Jones had a wide range of hobbies and interests that included reading, early aviation and the planes of World War I, car and motorcycle restoration, computers, rock and ice climbing, whitewater kayaking, martial arts, shooting, archery, sewing, and participating in groups like the Society for Creative Anachronism, the Athens-area group that honored him posthumously for his contributions.
When killed, 67-year -old Jones was riding his bicycle to his home on Vaughn Road after finishing work as a security guard for a local business.
While on Tallassee Road, he was struck from behind by a car driven by 26-year-old Luke Harrison Waldrop of South Carolina.
Jones died from his injuries and Athens-Clarke County police charged Waldrop with felony first-degree homicide by vehicle, DUI, and failure to provide clearance while passing a bicycle.
Then in September, and as part of a negotiated agreement with the district attorney's office, Waldrop on pleaded guilty to misdemeanor vehicular homicide and improper passing and was sentenced to probation with an order to complete a defensive driving course.
Wilson said she was flabbergasted over the outcome of the case because she had not been given advance notice about an impending plea deal.
Despite some reluctance Wilson last month filled a civil action against Gonzalez alleging that the DA had violated the law.
"I was initially torn about pursuing a Marsy's Law violation because I worried that it could be viewed as my turning against a very public member of a community I worked with and for for many years," Wilson said.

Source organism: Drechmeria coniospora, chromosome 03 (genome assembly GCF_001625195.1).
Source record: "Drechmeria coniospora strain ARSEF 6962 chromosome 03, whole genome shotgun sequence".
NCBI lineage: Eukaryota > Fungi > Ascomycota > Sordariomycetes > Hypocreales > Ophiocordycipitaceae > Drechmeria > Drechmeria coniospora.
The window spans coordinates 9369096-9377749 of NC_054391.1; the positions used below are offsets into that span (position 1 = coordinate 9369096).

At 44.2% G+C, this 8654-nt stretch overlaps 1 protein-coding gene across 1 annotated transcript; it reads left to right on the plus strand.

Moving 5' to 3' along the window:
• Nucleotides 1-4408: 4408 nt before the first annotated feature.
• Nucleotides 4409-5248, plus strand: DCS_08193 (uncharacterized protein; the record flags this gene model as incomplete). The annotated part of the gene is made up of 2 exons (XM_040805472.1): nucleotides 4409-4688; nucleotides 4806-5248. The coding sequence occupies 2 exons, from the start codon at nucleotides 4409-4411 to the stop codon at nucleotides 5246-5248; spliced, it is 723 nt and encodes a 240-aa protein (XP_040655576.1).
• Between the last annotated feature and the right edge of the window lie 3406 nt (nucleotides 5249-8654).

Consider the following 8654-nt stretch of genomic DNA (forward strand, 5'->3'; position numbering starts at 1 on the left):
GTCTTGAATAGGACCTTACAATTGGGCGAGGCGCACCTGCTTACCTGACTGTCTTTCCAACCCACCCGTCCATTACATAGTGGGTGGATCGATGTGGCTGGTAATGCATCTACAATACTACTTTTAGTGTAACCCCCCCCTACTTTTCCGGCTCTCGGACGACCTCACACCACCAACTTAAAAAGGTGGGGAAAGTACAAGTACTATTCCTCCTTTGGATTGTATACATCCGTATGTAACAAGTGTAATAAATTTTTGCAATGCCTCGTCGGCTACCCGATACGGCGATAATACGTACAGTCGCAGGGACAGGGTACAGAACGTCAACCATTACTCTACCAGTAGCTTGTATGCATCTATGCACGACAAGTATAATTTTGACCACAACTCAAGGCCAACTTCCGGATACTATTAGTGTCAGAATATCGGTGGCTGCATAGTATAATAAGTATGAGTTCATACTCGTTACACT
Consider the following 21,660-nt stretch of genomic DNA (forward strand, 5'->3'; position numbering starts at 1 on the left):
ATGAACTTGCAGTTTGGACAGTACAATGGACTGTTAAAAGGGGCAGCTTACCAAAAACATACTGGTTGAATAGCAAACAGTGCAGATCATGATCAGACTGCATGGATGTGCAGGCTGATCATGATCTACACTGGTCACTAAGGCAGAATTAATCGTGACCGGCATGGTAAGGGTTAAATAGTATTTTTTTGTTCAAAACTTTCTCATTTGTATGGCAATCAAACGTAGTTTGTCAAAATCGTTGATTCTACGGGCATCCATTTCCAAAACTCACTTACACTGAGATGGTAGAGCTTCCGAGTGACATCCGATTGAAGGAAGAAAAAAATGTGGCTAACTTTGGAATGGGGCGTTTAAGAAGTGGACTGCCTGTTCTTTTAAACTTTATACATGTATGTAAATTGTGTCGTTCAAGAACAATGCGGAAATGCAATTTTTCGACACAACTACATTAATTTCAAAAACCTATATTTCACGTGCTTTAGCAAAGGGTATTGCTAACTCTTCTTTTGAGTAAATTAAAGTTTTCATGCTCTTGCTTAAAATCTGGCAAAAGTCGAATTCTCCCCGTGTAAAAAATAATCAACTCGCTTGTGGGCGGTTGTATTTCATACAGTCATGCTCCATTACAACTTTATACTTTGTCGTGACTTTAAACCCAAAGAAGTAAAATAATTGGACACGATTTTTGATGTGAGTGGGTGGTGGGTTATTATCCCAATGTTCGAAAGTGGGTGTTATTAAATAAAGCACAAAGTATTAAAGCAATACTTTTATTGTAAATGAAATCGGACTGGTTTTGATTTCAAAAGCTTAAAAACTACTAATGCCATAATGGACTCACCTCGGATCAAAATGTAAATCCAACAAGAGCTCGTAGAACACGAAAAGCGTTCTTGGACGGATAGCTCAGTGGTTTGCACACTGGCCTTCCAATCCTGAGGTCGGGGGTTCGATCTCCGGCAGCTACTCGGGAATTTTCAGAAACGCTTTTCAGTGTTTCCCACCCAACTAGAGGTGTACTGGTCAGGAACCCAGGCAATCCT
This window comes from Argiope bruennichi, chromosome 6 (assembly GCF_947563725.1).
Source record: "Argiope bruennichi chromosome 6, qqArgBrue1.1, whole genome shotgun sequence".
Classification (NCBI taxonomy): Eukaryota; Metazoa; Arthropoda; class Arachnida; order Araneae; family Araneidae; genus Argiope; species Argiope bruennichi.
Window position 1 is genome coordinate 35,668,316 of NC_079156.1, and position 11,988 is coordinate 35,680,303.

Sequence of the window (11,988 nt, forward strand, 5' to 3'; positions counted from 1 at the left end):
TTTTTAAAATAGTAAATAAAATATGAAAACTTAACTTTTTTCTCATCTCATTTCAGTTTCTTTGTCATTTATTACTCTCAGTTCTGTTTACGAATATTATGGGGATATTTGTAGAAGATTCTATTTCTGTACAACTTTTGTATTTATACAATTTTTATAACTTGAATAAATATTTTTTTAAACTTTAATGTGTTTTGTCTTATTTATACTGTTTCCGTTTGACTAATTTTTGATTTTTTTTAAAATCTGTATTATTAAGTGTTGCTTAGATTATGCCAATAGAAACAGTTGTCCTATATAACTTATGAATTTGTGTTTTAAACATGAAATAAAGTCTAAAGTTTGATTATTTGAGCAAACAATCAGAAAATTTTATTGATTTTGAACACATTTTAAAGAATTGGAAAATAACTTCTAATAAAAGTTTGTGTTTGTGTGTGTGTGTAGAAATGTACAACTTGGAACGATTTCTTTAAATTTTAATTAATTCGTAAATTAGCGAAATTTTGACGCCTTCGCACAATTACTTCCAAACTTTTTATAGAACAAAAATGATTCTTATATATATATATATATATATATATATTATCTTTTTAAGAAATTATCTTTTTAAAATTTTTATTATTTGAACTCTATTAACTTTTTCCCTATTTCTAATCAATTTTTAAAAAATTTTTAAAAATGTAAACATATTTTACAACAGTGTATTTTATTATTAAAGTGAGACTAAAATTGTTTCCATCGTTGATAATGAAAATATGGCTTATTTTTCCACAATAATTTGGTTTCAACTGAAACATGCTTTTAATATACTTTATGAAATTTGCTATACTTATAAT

Wilson even voted for Gonzalez when she ran for district attorney because, like others in the Latinx community, Wilson saw her as proof that someone from that community "could be successful in what often seemed like a white men's club and at the same time be a force for positive change and for justice for all Georgians."
"However, the plea agreement in Jim's violent death at the hands of a man who police accused of intoxication and reckless driving was not justice." Wilson said. "I am deeply upset that I was not notified or consulted about the plea before it was presented to a judge even though, as Jim's partner of decades, I had asked to be kept informed, and they knew how to reach me."
She added, "Admittedly, someone from the office did finally call me and his sister about the plea, but they called after a year of silence - the morning of the meeting with the presiding judge - while I was working and unable to answer the phone, and his sister was at her home in Virginia, nine hours away. "Neither of us had any more chance to speak to the judge or otherwise make our concerns known than Jim did to take evasive action before an allegedly intoxicated driver hit him from behind.
In conclusion Wilson said, "What do I want from the hearing? I want Jim's side of this story to be heard and for everyone to understand the potential implications for the cycling community if drivers who kill cyclists don't face serious consequences."